February 16, 2014

The Rewards of Being Choosey

As earnings have rolled out in predictable fashion with results being hyper analyzed and focus disproportionately placed on style over substance the real trends often disappear in the deluge of information at our disposal. With that being the muck that I generally wallow in I couldn’t help noticing something amiss in the aggregate earnings of the retailers that recently reported results and guidance. What stood out to me is not only the consistency in the disappointing earnings of the most high profile retailers, including American Eagle (AEO) and Amazon (AMZN), who saw their share prices decline, but that those results don't reconcile with the surprising 31% increase in advertiser paid clicks that Google (GOOG) reported sending its stock higher. Or do they?

Back in the 1990s a company called Napster exploded (pre viral verb) on the internet and quickly gained infamy singled out as the scourge of the music industry. But its stature as a resource to millions of potential consumers wasn't lost on those companies looking to navigate their business models on the internet.  As composite data from Napster was analyzed it was clear that in addition to the contemporary hits of the time amounting to the bulk of sharing it was the thousands (yes thousands) of one-off tunes that millions of music enthusiasts found interest in. Seeing the internet as a platform to distribute a product that could easily fill the demands of this new and traditionally ignored consumer base, budding entrepreneurs, among them Jeff Bezo's of Amazon fame, focused on the product that presented the main catapult of potential, it was choice. In his book "The Long Tail" Chris Anderson describes the notion that the traditional distribution resources, such as music or book stores, could never compete with the ability of the internet marketplace to distribute five times the inventory of the largest brick and mortar establishments. True to historical precedent the music and book industries pushed back hard. While accepting that the internet could reach more interested consumers than your well known bookstore and record chain it was believed that elusive product desirability could only be reached by still holding tight to the old model of finding and exploiting hits. Napster proved that giving the people what they want, all the people, not only those looking for hits, was the future of retail sales. And whether consumers knew it or not didn't matter, Google knew it.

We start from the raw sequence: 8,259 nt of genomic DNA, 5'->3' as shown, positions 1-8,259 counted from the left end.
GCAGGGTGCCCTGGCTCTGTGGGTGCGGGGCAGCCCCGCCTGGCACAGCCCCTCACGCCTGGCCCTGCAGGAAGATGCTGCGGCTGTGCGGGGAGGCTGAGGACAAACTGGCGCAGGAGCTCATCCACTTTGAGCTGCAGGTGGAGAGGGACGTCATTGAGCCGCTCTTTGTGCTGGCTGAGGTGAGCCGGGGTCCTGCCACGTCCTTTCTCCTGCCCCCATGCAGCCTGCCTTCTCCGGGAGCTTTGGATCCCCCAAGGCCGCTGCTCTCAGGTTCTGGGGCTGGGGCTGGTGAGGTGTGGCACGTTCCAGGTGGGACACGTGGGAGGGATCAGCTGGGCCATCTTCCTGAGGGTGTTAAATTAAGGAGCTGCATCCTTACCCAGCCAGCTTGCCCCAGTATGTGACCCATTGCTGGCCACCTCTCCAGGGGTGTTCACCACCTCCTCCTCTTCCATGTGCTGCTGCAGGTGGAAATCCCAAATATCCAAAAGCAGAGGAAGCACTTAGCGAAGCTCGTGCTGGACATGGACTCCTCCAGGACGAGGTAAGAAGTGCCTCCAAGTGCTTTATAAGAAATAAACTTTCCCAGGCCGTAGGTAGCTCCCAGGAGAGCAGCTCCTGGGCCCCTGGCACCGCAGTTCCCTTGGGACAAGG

So is it possible that there is a permanent move away from the traditional storefront in areas that can never be as faithful to customers as can be delivered over the internet? Perhaps, although there is still a lot to learn about how the internet hasn't changed the consumer, for example a paid click could be about window shopping as much as about retail sales. At the same time we can see in the employment reports of the past year the sectors showing a visible expansion in growth underway in restaurants and bars, satellite medical businesses, medical offices, grocery establishments, barber shops and the thousands of nail stylist storefronts punctuating the New York City landscape.

Many of us were told over the years that the challenge of being faced with too many choices is that they undermine decisiveness. That probably remains somewhat consistent for many of us, but companies are increasingly finding ways to provide choices on a scale never envisioned possible. And when older companies are being assailed for not being innovative enough, what's really being said is they don't have enough choices to establish their model with the potential of a global consumer. Once they do that potential is enormous. And I always thought you had to try shoes on before you bought them, guess not.

No comments: